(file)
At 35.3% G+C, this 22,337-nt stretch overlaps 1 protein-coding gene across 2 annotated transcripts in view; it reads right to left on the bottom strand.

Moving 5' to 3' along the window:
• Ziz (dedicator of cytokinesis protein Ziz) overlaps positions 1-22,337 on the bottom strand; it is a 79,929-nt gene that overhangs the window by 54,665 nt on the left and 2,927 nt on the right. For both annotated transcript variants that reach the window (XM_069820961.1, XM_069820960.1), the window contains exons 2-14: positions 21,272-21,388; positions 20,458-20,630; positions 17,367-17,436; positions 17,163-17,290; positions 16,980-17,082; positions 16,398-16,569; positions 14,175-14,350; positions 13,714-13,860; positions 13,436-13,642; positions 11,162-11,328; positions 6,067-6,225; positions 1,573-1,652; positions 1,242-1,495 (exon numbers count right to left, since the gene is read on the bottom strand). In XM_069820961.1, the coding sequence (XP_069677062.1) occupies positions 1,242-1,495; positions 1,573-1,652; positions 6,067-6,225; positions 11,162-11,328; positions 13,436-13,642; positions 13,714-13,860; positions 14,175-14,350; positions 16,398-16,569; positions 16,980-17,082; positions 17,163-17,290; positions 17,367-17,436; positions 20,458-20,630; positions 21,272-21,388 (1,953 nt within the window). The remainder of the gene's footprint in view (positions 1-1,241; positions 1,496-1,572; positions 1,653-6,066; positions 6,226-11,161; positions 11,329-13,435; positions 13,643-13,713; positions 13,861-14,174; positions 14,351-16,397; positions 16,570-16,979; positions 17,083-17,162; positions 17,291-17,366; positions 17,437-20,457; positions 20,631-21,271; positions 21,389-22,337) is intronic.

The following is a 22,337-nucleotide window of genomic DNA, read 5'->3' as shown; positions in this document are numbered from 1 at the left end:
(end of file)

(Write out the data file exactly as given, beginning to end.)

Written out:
At 35.3% G+C, this 22,337-nt stretch overlaps 1 protein-coding gene across 2 annotated transcripts in view; it reads right to left on the bottom strand.

Moving 5' to 3' along the window:
• Ziz (dedicator of cytokinesis protein Ziz) overlaps positions 1-22,337 on the bottom strand; it is a 79,929-nt gene that overhangs the window by 54,665 nt on the left and 2,927 nt on the right. For both annotated transcript variants that reach the window (XM_069820961.1, XM_069820960.1), the window contains exons 2-14: positions 21,272-21,388; positions 20,458-20,630; positions 17,367-17,436; positions 17,163-17,290; positions 16,980-17,082; positions 16,398-16,569; positions 14,175-14,350; positions 13,714-13,860; positions 13,436-13,642; positions 11,162-11,328; positions 6,067-6,225; positions 1,573-1,652; positions 1,242-1,495 (exon numbers count right to left, since the gene is read on the bottom strand). In XM_069820961.1, the coding sequence (XP_069677062.1) occupies positions 1,242-1,495; positions 1,573-1,652; positions 6,067-6,225; positions 11,162-11,328; positions 13,436-13,642; positions 13,714-13,860; positions 14,175-14,350; positions 16,398-16,569; positions 16,980-17,082; positions 17,163-17,290; positions 17,367-17,436; positions 20,458-20,630; positions 21,272-21,388 (1,953 nt within the window). The remainder of the gene's footprint in view (positions 1-1,241; positions 1,496-1,572; positions 1,653-6,066; positions 6,226-11,161; positions 11,329-13,435; positions 13,643-13,713; positions 13,861-14,174; positions 14,351-16,397; positions 16,570-16,979; positions 17,083-17,162; positions 17,291-17,366; positions 17,437-20,457; positions 20,631-21,271; positions 21,389-22,337) is intronic.

The following is a 22,337-nucleotide window of genomic DNA, read 5'->3' as shown; positions in this document are numbered from 1 at the left end: